I am pretty sure you are still on cloud nine from the fact that you are graduating from college. But soon enough, you will need to draft and send your job application to the companies you want to work for.
And how do you think it will look like to them if you’re sending it through your student account? Have you ever asked yourself, “Do college emails expire?”
As soon as you register and become an official college student, your college provides you your college email address. And you can access and use this account for years and years, provided you are still an active student of the school.
Sure, college emails come in handy when you’re in university. They make communicating with your professors, classmates, and other faculty and staff way easier. Plus, they come with perks that benefit you, such as premium access to some software you can use in school.
But what exactly happens to your email once you are out of college?
What Happens with Your Email Address?
Some schools will give you the chance to keep your student account after graduation through their alumni email program. However, they will only limit your access to Gmail and not their resources. Other schools do not offer this opportunity and will give you at least one year to prepare for the deletion of your account.
Even if your student account has yet to be up for termination, avoid using it. Or better yet, never use it for your job applications and other purposes. Some employers do not think it’s professional to use your student account.
Others may be confused if you are still in college or not, especially the company’s Human Resources (HR) Department.
Why Your Email Gets Deleted
Your email address will probably not be deleted a day or two after graduation. But best expect that within a year, your college will discontinue your email address for the following reasons:
Months after graduation, your school will remove the student status from your Network ID, thus removing access to your email and your college’s essential services.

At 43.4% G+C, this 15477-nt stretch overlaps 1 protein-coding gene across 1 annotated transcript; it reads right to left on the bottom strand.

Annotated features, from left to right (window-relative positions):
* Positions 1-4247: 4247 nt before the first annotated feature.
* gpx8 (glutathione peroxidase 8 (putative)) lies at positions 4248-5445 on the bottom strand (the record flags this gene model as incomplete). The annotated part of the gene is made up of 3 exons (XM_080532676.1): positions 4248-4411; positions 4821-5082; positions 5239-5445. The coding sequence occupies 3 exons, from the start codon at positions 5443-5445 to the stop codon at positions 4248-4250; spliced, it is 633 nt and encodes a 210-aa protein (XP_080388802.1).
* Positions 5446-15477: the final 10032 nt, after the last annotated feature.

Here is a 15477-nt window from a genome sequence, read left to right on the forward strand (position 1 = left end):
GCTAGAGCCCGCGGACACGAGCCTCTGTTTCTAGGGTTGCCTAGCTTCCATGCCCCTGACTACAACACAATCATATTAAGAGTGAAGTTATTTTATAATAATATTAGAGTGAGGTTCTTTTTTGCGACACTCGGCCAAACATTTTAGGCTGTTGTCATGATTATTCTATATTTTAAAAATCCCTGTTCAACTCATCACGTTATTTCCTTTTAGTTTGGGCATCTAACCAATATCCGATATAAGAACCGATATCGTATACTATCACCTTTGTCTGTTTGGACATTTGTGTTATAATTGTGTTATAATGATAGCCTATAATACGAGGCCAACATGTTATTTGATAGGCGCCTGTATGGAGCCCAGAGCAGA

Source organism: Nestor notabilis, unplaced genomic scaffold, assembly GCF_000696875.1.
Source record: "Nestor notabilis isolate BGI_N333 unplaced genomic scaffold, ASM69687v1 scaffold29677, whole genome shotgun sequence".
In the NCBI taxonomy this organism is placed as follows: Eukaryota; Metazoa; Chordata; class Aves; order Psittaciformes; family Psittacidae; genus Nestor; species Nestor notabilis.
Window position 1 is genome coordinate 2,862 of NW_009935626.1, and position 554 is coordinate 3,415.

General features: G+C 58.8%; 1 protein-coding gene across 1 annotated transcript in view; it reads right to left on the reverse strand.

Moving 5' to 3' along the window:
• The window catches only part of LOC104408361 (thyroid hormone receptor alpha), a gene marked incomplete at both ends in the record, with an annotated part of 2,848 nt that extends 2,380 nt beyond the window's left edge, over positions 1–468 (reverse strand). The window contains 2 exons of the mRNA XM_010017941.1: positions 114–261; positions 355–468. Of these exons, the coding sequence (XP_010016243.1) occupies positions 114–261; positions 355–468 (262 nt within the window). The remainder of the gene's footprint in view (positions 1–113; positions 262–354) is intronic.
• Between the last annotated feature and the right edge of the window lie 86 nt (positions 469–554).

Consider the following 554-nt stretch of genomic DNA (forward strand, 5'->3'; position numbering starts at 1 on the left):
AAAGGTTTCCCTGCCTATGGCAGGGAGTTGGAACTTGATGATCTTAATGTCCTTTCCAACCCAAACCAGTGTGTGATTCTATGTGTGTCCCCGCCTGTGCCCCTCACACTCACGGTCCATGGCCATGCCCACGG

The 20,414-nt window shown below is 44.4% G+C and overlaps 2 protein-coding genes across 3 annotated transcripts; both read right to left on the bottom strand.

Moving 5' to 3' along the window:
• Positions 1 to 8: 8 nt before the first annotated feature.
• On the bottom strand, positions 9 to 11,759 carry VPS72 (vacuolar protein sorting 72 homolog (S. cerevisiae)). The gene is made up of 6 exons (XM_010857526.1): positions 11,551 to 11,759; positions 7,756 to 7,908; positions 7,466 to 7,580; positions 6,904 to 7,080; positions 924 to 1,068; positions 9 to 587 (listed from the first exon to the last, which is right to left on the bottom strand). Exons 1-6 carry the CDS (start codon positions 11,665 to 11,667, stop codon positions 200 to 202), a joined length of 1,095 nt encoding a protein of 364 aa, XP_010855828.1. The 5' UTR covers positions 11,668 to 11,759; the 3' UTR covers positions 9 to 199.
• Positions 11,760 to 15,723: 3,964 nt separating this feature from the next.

Free Up Servers
Your college must have tons of students registered on their network every year. And servicing a high number can be taxing, even for technology. Now, imagine how confusing it can be sorting out those who are active in college and those who are not.
Your school will delete your email account and password to maintain accuracy to the receiving end of their services.
If you have graduated, that means you are no longer a paying student of the school. And they will remove and revoke your access to the services they provide through your email address (i.e., access to premium accounts like Microsoft 365, which you have to pay for initially).
What to Do Before Your Email Gets Deleted
If it’s still graduation day, you have days and months ahead of you before your account actually gets deleted. But if you’re almost celebrating your first year after college, then you better start thinking about getting your own email address, among other things.
Here are ways to help you prepare before you lose access to your college email address, according to the University of Illinois:
- Password. Keep your password updated and set its recovery options. This allows you to access their services before deletion.
- Forwarding Email. When your college removes you from their server, you can no longer access your university address. But setting up a forwarding email address allows you to receive emails sent to your university email address.
- Access Keys. Your WebStore access keys/codes allow you to access software. Before the deletion of your email account, you want to save your license keys. But some software with subscriptions might expire before the deactivation of your student account.
- Online Data. Saving or migrating essential data stored in your university account G Suite apps allows you to access them even after deletion.
Time to Say Goodbye to College and Your College Email
College sure was fun, but I hope you don’t put off getting a new personal email account to use for your job applications. Plus, a new email address feels like a clean slate—a new beginning that is easier to manage and browse through. But in all sincerity, best of luck with your first real job!